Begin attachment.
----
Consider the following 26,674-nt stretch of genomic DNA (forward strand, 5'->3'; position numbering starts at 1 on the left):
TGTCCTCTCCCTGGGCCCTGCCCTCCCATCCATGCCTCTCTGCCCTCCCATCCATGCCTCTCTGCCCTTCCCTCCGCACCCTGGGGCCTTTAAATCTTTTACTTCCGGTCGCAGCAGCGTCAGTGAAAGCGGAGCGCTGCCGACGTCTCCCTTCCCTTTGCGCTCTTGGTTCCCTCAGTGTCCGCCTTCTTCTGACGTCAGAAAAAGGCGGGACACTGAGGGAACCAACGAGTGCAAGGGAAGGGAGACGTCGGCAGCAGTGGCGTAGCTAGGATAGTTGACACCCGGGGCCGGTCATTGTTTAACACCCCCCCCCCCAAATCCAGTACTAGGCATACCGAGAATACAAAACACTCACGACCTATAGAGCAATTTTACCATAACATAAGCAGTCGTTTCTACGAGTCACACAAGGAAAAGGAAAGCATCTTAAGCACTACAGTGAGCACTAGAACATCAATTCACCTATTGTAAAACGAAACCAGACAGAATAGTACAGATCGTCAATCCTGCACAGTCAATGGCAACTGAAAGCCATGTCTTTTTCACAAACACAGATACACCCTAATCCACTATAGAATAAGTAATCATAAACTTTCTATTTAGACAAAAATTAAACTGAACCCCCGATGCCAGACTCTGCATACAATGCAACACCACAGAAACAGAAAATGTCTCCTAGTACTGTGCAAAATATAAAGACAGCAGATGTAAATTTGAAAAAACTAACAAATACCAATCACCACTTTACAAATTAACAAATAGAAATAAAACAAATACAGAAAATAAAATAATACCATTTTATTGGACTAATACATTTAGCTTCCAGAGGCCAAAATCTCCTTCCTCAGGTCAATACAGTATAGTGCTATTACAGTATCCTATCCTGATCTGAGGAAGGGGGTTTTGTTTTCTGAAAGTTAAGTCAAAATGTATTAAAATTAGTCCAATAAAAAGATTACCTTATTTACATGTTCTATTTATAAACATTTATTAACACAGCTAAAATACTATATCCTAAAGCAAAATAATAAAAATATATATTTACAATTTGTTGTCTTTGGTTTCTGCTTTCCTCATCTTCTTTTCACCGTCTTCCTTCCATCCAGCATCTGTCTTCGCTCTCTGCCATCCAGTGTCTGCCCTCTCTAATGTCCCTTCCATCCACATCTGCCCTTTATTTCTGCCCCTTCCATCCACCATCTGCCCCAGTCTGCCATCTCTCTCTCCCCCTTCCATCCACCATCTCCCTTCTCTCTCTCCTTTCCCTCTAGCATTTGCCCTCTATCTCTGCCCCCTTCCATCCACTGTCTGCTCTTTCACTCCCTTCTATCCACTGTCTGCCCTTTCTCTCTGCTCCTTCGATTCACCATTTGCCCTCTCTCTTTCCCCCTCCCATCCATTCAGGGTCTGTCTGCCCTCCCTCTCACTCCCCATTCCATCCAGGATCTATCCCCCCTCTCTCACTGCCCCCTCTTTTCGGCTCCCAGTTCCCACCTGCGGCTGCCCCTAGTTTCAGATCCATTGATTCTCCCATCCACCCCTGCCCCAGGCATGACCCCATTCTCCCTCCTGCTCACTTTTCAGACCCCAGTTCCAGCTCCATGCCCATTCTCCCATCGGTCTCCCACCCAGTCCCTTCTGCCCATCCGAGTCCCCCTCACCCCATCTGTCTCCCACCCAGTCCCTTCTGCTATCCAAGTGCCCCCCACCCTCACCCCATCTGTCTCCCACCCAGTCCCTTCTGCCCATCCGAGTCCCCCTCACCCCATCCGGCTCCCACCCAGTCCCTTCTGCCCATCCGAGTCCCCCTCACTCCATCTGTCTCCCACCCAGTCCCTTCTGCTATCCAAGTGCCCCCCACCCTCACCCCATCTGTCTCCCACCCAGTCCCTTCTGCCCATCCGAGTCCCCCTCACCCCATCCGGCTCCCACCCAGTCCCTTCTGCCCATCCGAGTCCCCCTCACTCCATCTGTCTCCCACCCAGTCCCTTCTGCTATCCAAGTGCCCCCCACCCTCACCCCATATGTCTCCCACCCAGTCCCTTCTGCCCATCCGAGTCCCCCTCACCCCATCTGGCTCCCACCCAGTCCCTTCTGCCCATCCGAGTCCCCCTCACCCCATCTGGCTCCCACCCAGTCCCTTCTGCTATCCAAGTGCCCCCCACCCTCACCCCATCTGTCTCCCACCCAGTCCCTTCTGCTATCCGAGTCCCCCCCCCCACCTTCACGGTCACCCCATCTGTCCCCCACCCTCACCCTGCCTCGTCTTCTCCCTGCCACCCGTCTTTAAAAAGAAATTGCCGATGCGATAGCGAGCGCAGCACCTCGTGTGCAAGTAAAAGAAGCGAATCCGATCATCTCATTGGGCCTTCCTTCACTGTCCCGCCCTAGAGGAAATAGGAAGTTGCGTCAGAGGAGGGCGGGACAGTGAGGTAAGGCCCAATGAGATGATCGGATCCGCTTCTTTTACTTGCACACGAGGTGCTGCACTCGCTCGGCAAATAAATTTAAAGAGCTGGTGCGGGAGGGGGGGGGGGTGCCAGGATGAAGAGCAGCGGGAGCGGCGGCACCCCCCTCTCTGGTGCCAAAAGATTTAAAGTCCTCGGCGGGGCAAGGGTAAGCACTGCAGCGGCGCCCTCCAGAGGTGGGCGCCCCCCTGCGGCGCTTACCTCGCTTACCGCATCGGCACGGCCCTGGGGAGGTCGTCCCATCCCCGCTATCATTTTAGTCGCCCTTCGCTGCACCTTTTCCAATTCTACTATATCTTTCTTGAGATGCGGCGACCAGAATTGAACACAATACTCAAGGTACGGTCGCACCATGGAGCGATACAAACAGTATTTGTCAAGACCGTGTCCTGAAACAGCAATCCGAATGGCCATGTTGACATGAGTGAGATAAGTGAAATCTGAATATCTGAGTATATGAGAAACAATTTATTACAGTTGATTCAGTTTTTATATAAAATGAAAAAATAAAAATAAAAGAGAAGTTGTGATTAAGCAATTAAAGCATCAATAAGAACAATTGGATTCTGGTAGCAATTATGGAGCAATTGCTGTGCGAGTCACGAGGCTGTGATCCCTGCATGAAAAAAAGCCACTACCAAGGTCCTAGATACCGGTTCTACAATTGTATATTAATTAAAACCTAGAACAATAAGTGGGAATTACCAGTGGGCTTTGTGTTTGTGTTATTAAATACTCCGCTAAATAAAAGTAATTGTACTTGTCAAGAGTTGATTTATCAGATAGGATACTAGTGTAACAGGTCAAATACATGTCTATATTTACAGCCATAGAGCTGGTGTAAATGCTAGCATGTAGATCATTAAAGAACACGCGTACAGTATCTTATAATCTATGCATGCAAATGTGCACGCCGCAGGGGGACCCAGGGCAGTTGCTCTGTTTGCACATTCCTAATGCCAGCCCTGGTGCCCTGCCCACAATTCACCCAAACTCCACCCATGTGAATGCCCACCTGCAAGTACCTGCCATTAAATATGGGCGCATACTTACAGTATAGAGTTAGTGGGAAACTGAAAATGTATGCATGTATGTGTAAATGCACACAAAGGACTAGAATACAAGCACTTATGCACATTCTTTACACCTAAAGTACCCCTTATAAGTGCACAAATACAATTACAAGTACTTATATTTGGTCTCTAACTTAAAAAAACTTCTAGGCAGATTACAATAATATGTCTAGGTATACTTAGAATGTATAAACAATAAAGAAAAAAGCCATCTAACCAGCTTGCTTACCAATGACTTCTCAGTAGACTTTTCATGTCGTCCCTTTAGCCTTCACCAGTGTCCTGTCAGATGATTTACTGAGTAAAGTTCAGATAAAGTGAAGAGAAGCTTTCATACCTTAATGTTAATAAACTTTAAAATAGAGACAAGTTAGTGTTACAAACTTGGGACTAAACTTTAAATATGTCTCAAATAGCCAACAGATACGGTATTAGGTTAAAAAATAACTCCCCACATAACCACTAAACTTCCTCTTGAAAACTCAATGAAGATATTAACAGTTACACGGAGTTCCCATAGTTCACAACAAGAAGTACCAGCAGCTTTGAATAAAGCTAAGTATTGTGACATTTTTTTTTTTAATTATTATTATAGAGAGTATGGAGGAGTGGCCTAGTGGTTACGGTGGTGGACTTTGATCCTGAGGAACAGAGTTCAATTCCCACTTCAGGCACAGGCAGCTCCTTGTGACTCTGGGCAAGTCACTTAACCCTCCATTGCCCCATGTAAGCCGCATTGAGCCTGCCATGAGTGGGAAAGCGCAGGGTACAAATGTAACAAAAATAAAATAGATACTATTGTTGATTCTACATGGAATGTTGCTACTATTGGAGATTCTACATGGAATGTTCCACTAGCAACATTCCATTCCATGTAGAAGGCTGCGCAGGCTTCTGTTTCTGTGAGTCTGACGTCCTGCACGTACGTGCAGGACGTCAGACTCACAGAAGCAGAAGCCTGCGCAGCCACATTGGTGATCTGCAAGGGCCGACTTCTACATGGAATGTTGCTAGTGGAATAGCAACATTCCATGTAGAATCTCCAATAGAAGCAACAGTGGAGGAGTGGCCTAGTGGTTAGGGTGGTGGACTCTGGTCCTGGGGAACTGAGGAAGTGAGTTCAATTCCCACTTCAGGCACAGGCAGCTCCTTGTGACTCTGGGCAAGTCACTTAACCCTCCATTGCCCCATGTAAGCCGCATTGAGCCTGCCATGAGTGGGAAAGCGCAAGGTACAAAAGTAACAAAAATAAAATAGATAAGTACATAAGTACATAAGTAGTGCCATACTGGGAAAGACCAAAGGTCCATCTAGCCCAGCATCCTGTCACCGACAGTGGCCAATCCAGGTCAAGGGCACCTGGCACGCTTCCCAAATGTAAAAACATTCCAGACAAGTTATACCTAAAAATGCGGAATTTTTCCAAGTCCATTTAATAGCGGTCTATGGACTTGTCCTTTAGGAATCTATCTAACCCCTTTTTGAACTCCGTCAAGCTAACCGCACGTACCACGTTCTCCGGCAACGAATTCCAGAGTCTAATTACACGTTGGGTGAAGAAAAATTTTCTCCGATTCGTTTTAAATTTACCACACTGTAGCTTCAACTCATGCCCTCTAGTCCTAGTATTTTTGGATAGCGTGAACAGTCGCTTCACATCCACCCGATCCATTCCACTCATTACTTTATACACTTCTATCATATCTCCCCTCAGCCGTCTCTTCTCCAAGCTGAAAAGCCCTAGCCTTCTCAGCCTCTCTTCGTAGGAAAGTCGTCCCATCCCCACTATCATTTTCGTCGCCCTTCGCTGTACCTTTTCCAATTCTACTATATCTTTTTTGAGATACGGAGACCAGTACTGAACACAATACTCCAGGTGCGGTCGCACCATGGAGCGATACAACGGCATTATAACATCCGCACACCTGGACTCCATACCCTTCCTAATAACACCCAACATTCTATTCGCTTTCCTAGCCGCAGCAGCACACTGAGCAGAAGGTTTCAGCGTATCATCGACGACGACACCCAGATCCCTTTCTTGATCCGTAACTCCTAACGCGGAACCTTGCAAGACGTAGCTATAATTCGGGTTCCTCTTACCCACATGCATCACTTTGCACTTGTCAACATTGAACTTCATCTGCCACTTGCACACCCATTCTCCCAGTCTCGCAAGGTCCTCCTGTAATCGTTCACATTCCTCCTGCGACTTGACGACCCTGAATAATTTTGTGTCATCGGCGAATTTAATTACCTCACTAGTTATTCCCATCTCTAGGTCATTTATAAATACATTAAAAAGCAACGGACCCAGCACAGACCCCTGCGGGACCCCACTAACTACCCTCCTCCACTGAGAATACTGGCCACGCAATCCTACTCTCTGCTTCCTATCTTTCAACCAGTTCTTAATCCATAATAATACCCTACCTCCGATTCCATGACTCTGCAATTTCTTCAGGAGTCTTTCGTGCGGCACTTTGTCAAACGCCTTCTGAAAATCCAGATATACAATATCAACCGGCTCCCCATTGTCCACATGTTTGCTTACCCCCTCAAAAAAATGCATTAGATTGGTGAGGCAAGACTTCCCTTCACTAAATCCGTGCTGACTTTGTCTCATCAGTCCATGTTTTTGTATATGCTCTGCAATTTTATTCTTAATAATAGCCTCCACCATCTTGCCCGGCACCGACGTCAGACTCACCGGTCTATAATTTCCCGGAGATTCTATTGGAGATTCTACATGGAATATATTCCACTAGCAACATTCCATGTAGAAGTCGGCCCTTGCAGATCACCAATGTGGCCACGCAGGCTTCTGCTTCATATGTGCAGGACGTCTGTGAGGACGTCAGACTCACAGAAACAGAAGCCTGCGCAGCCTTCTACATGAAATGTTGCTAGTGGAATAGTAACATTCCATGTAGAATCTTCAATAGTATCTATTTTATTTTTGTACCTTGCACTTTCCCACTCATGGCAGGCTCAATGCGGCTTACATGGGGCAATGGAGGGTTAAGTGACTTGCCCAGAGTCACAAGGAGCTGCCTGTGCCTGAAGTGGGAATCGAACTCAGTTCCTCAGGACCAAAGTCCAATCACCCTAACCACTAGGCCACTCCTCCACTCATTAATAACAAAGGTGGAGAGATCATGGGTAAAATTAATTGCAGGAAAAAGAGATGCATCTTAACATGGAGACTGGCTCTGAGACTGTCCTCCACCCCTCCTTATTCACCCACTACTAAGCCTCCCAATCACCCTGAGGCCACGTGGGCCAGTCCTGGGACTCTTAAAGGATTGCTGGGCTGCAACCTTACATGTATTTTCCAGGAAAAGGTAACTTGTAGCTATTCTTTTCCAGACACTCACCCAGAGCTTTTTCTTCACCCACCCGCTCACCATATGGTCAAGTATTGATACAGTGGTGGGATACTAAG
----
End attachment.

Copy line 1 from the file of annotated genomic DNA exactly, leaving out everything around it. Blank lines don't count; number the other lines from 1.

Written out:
Consider the following 26,674-nt stretch of genomic DNA (forward strand, 5'->3'; position numbering starts at 1 on the left):